Prior to the courtyard’s enclosure, the ground in front of what is now called the Meridian building fell away to the north-east, implying that much of the courtyard, including the area where the new mark stood consists of made up ground. A shifting of the mark by less than five-thousandths of an inch to the east or west would have been the equivalent of one second of arc when viewed from the telescope. Ensuring absolute stability would therefore have been paramount. The foundations would need to have been bedded firmly on the compacted gravels that make up this part of the hillside – something that may well have involved excavating to a depth of 12 feet or more. Given its proximity to the Observatory, the mark had the potential to be illuminated and observed during the night as well as during the day. That said, there is no evidence in the published observations that it was used in this way. Indeed, if anything, the evidence suggests the contrary, for on 15 October 1803, Maskelyne recorded that the telescope having been put back together after some major work to its axis, was not then ‘adjusted, it being too dark to see the meridian mark’.
How successful or stable the near mark was, is impossible to judge, as there are no references to it in the published observations of either Maskelyne or Pond. Although the base of the stone pier on which the mark stood has survived, the mark and supplementary object glass have not.
There are no known descriptions of the mark. Nor are there any signs on the surviving stonework as to how or at what height the mark might have been attached. Nor is it known who made it. After the death of Sisson in 1783 however, Edward Troughton was employed by Maskelyne to make repairs and alterations to the telescope. Troughton went on to make not only the mural circle and new transit instrument at Greenwich but also the transit instrument for Admiral Smyth’s new observatory at Bedford. The Bedford instrument, like Bradley’s, was used with a near meridian mark. Whether or not Troughton made the two marks can only be speculated upon, as can any similarities or differences between them. Both though were adjustable. The Bedford mark is described in Volume 2 of George Chambers’ A Handbook of Descriptive and Practical Astronomy, Volume 2, Instruments and Practical Astronomy (link below)
The method of mounting the Bedford OG was similar to that used by Rittenhouse, but different to that used at Greenwich, where ‘Maskelyne employed a cap with a lens of long focus, to slip over the object-glass of his transit …’. Although the OG was mounted differently, it is likely that the Greenwich mark was adjusted in a similar way to the Bedford one, even if the form of the mark was different. How potential issues arising from any variation in the alignment of the optical centres each time the Greenwich OG was applied remains at this point, a mater of speculation.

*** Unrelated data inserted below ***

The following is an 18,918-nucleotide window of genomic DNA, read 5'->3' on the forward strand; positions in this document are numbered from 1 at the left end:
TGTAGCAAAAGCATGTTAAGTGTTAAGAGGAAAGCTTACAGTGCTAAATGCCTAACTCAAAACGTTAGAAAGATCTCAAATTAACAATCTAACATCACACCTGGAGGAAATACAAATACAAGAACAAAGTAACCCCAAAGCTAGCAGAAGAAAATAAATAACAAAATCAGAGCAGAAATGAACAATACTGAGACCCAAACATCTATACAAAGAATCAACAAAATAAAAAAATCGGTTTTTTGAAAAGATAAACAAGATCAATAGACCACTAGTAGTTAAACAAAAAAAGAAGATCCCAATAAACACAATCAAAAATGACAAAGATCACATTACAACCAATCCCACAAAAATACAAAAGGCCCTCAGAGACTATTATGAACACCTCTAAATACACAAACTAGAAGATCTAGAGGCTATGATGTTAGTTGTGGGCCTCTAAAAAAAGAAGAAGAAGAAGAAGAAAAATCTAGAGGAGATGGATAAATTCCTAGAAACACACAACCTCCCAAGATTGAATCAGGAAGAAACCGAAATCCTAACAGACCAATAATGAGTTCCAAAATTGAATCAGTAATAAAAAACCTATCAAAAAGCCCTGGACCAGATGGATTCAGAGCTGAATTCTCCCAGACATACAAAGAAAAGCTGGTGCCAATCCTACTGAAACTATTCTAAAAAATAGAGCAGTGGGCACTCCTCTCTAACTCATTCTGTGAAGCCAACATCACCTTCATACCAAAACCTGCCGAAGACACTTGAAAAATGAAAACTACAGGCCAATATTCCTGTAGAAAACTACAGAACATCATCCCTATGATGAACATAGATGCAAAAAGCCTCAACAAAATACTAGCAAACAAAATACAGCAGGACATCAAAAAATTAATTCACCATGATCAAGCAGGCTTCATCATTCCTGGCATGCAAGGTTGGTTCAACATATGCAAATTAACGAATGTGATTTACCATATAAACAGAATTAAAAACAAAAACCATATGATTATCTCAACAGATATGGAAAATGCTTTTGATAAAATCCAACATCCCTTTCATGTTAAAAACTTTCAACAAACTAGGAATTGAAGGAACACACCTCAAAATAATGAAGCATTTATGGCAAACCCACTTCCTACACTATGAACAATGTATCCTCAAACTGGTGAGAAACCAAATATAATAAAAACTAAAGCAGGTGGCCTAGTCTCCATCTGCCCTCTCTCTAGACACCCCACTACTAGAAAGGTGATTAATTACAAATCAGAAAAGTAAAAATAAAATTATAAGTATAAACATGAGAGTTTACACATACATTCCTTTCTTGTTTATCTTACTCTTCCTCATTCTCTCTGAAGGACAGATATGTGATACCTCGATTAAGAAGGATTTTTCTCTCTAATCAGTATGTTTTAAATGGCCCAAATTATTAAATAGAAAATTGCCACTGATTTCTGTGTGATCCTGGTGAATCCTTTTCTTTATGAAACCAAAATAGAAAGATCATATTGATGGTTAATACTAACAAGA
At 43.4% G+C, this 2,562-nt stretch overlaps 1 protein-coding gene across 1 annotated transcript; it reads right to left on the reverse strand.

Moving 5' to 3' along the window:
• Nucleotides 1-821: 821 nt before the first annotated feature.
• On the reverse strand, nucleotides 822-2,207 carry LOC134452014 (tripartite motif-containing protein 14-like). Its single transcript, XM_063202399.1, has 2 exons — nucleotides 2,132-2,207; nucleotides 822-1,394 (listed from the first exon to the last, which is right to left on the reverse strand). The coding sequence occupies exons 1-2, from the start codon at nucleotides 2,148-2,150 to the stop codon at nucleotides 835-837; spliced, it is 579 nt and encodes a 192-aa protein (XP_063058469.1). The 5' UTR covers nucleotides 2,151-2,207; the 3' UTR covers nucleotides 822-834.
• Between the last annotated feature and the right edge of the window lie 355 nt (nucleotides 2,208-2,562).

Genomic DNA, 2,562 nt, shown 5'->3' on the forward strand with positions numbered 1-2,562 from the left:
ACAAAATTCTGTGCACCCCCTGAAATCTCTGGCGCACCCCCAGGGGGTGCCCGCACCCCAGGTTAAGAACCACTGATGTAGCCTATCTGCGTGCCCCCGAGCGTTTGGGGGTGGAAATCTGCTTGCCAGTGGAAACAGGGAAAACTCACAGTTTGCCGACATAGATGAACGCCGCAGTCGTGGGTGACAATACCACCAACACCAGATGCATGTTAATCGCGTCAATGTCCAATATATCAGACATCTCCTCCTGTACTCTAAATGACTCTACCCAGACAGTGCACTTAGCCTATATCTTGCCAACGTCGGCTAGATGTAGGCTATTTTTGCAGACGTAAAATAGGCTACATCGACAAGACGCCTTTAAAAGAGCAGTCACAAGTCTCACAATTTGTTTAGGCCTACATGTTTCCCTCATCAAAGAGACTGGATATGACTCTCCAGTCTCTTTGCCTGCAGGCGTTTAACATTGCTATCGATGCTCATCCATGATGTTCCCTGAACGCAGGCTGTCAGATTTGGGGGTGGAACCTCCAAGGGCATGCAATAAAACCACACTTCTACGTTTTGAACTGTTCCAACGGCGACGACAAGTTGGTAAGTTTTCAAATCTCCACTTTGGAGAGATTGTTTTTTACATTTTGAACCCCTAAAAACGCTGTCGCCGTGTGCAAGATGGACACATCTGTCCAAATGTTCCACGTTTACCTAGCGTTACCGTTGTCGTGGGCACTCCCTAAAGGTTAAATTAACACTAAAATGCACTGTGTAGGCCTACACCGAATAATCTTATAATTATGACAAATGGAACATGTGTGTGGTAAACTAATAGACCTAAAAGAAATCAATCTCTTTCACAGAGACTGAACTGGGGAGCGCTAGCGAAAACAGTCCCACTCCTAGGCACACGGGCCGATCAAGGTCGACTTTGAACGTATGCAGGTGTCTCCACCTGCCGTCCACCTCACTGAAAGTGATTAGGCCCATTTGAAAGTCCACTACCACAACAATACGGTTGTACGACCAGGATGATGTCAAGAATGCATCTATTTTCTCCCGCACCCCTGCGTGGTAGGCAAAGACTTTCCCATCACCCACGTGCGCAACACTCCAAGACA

When the new Troughton 10-foot Transit Instrument was brought into use on the same meridian by Pond in 1816, the courtyard railings immediately to the north of the stone block, if not actually blocking the view of his new north mark at Blackwall, would have appeared within the field of view and it is presumed that the small gate (now sealed) was inserted to prevent this from happening.
In January 1920, long after it had ceased to have any use supporting a meridian mark, a night-sky camera was installed on the stone pier. Its purpose was to record the amount of cloudiness at night as a supplement to that given by the sunshine recorder during the day. It remained in use until the end of the year when it was replaced ‘by another, giving a larger scale.’ The new instrument remained in use until 31 July 1952, when it was dismounted and taken to Herstmonceux, where ‘it was temporarily set up upon the roof of the solar building alongside the “Herstmonceux” recorder. Simultaneous exposures were obtained with both the instruments over the period September 25–26, 1952, to mid-January 1953.’ An analysis of the results showed that whilst there were certain differences between the two cameras, the overall agreement in the Polaris trails was good to about 1%. Further comparisons with the exposures taken when the instruments were separately at Greenwich and Herstmonceux lead Spencer-Jones the then astronomer Royal to the conclusion that the number of hours of ‘clear’ night sky was about 10% higher at Herstmonceux (the new home of the Observatory) than Greenwich.
A sign was erected on top of the pier in March 2011 – partly to inform people of its purpose and partly to prevent them from climbing on it. Unfortunately, the manner of its securing has caused permanent damage to the stonework. Also unfortunate was the typo on one of the dates (1970 instead of 1750) and the unsubstantiated statement about the nature of the mark. The typo is visible in the March 2011 image set, but has been corrected by the time the September 2011 images were taken.